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I’ve been failing at jobs all of my working life. As a moody teen, I didn’t last a week at my first job folding clothes in an upscale children’s boutique where my minimum-wage earnings couldn’t even buy one designer sock. I was miserable at retail jobs, too, unable to keep customer complaints and cranky bosses from striking blows to my self-esteem. Despite being an extrovert, I also failed at service jobs, like the fancy spa in California’s wine country, where my obsessive manager’s daily scolds regularly sent me me into the supply closet for a private cry. In good jobs and bad jobs alike, no matter how kind my coworkers and supervisors, I would inevitably quit with a gust of relief that only lasted until the next job began. It wasn’t until I quit my last job more than 10 years ago to become a full-time freelance writer, a field in which I thrive, that it became clear I was the common denominator. Eventually, I began to wonder about the roots of my unemployability.

An answer may lie in research published in the journal Frontiers in Human Neuroscience, which found that adults with insecure attachments to their parents or caregivers as children tend to perform poorly in tasks and work when under stress or when negative emotions are present. “Attachment theory claims that early relational experiences we make with our primary caregiver shape the way we regulate our emotions and organize our behavior within emotional relevant situations,” said a co-author of the study, Melanie Kungl, a professor of psychology at Germany’s University Erlangen-Nuremberg, in an interview. Children whose caregivers don’t respond to their needs or signs of emotional distress learn “defensive strategies,” such as suppressing feelings or using poor coping skills, whose high emotional cost they may pay later in life.

As a child who shuttled between my divorced parents from the age of 2, spending a week at a time at each house, insecure attachment fits the bill. What little I saw of my mother after she worked long hours behind a department store makeup counter, was often in a drunk or drugged stupor from which I could not always wake her to feed me or take me to school on time. And while my father was solid on structure — bedtimes and mealtimes always reliable — he made his living selling marijuana at a time when getting caught still brought a federal prison sentence. Our lives were shrouded in code words, “tomato plants,” and secrecy about the identities of the men who visited our house with their black duffel bags, barely-hidden guns and tinted car windows. I became a classic child of dysfunction, suppressing my negative feelings from my conscious mind, but radiating anxiety that made teachers worry about me, and other kids avoid me.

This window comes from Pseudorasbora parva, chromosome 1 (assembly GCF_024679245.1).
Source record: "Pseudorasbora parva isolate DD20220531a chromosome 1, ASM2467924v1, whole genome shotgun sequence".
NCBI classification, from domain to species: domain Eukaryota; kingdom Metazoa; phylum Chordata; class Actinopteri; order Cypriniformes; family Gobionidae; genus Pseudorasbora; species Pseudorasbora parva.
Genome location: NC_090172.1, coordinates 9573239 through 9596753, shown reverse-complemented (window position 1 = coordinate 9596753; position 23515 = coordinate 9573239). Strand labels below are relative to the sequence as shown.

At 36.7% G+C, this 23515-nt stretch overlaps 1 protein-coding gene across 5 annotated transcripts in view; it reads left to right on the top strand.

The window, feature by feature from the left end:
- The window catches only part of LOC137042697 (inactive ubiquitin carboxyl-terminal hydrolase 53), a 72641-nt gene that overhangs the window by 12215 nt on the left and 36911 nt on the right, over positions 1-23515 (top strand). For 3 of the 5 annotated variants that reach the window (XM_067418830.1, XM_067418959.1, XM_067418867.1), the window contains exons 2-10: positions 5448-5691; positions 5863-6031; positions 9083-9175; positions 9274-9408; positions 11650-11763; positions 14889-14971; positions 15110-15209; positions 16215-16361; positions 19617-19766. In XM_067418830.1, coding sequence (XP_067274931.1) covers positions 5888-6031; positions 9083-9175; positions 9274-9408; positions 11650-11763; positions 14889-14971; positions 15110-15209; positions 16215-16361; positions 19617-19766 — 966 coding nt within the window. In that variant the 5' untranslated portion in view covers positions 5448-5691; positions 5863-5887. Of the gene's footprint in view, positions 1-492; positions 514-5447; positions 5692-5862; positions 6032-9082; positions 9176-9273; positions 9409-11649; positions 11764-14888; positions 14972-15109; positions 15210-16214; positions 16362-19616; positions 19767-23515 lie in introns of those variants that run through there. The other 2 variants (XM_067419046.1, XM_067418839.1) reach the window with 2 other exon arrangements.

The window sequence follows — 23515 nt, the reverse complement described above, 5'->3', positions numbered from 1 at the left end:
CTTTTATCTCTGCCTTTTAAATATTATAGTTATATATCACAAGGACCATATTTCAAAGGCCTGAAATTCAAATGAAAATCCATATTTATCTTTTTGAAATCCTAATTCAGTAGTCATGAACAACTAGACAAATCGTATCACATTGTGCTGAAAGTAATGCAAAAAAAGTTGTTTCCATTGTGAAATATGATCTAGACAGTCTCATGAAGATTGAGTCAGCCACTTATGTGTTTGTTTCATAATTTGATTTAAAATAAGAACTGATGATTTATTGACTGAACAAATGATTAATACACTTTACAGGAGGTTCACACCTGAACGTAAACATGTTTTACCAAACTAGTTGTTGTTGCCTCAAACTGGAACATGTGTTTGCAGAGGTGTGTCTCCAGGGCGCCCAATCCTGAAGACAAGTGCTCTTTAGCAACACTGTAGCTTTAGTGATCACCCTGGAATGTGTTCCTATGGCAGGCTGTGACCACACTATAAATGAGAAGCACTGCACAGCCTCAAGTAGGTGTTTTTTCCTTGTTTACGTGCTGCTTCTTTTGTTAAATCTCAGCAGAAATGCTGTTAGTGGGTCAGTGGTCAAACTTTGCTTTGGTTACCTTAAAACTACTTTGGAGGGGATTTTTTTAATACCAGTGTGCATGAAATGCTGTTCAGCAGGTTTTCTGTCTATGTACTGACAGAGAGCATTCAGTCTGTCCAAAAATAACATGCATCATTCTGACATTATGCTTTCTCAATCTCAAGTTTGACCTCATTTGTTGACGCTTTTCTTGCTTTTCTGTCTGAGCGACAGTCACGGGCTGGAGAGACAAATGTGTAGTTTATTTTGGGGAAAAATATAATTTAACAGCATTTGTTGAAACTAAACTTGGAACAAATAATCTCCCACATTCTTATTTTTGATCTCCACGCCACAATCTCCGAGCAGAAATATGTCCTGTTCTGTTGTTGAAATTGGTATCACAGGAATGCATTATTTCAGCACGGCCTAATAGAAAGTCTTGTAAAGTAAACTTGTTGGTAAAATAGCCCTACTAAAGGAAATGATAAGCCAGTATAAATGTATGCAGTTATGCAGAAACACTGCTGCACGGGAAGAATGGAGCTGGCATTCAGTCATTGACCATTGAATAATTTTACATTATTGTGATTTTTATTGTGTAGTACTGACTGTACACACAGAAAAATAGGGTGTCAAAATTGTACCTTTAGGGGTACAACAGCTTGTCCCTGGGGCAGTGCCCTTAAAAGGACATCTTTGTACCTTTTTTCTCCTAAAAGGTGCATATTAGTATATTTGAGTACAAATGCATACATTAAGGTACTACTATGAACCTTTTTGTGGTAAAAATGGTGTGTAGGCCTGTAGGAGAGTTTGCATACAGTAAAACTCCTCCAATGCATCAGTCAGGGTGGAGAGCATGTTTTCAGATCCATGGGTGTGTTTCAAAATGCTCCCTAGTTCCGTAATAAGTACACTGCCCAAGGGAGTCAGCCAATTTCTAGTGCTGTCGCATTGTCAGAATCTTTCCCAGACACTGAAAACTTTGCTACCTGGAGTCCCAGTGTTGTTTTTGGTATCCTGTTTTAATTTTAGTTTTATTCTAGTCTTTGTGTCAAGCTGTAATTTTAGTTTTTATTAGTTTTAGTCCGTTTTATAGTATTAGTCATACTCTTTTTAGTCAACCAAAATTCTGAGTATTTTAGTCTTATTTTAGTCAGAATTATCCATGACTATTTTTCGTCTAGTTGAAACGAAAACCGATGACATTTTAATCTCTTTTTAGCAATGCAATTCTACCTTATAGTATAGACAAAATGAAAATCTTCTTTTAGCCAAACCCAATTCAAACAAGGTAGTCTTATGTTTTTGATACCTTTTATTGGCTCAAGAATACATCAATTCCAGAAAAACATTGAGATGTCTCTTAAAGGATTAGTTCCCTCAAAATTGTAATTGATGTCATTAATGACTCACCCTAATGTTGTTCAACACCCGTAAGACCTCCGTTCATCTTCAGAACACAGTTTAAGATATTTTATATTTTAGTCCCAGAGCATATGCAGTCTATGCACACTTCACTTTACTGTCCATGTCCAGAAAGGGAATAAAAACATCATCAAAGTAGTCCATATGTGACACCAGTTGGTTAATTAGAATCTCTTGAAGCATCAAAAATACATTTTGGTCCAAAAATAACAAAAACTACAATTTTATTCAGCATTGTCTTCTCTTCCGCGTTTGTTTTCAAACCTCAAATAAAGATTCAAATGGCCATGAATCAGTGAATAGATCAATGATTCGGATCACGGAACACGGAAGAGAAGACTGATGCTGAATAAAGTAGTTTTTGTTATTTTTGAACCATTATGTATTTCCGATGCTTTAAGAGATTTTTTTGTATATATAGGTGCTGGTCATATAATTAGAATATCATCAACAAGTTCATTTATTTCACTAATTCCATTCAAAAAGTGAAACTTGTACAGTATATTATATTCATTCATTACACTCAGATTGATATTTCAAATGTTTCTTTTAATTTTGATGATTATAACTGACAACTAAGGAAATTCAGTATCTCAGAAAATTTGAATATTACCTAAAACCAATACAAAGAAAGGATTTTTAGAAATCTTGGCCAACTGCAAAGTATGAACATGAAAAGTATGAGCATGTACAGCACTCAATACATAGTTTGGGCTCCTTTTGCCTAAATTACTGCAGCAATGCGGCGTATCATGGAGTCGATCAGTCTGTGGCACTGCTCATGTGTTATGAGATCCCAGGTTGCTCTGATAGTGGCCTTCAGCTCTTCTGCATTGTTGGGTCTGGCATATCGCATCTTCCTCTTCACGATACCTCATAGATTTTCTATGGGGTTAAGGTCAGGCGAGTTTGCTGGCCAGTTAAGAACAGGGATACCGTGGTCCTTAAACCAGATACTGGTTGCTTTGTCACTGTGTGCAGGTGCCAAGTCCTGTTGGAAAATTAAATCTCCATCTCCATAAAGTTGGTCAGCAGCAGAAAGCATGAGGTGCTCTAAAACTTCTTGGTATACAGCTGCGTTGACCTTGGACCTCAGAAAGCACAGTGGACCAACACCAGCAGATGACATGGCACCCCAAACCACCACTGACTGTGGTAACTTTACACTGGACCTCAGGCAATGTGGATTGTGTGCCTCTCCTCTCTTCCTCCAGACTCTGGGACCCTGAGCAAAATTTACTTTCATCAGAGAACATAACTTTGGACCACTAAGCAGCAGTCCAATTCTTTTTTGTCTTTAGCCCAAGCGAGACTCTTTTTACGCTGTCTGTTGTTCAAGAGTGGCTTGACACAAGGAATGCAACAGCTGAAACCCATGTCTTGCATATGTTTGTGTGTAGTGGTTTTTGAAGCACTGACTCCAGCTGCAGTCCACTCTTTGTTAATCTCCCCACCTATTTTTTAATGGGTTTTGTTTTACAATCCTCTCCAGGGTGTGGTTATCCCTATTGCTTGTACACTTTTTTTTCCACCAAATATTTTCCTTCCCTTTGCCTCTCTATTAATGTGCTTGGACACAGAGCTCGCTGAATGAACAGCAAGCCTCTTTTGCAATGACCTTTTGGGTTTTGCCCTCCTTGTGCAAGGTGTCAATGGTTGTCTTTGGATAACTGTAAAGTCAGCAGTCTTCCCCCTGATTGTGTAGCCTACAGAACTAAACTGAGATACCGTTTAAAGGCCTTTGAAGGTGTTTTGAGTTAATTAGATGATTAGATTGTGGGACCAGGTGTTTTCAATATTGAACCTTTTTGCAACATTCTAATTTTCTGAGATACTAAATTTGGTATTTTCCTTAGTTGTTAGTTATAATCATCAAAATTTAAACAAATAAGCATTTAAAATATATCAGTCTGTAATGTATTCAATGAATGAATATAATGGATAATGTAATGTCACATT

Kungl said that insecurely attached children turn into adults who deny negative emotions and are less willing to confront them. In the workplace, this translates to a reduced ability to perform tasks and solve problems rationally. “Negative emotional states challenge our capability to [focus] on what needs to be done at work, and we may find ourselves having trouble concentrating.”

To test this theory, she and her colleagues designed an experiment with two groups: adults who identified as insecurely attached, and a control group of securely attached people. Participants were presented with a sequence of two different stimuli on a monitor: the letter W and the letter M, which resemble each other at speed. Their task was to press a button as fast as possible whenever they detected the letter W, which appeared only 20 percent of the time. The letters were also embedded in sets of background photos that evoked different emotional contexts. “The challenge here was to ignore the picture and focus attention on the task, which was to detect the letter W,” Kungl said. What they found was that insecurely attached individuals “behaviorally perform worse than securely attached subjects when target stimuli were embedded in negative-emotion contexts, as opposed to securely attached controls.”

Kungl’s team also hooked the participants up to electroencephalogram machines, to read their brain waves. Insecure individuals had “smaller amplitudes” during negative-emotion conditions compared with the control group. “This means that the appearance of pictures that evoked negative emotions clearly drained on mental resources that are needed to allocate attention to a task.”

Insecure attachment, they determined, not only makes it hard for people to avoid negative emotions, it distracts from mental attention and performance in the workplace. It also suggests that negative emotions take up a greater share of an insecurely attached person’s cognitive resources than those with healthy attachment. Boy, did this hit home! I could lose an entire day’s productivity and even a night’s sleep over the most minor workplace conflict.

However, there is hope for the insecurely attached: Adults are capable of applying strategies to deal with negative situations, Kungl reminds us. One is to seek external help from a professional, loved one or friend to open up about difficult feelings rather than suppressing them. Another strategy is to “make meaning of our experiences,” she said, so “we can integrate our past in our life history.” In my case, I also needed a third variable: the freedom and privacy of working for myself to find space to work through difficult feelings without anyone’s scrutiny.

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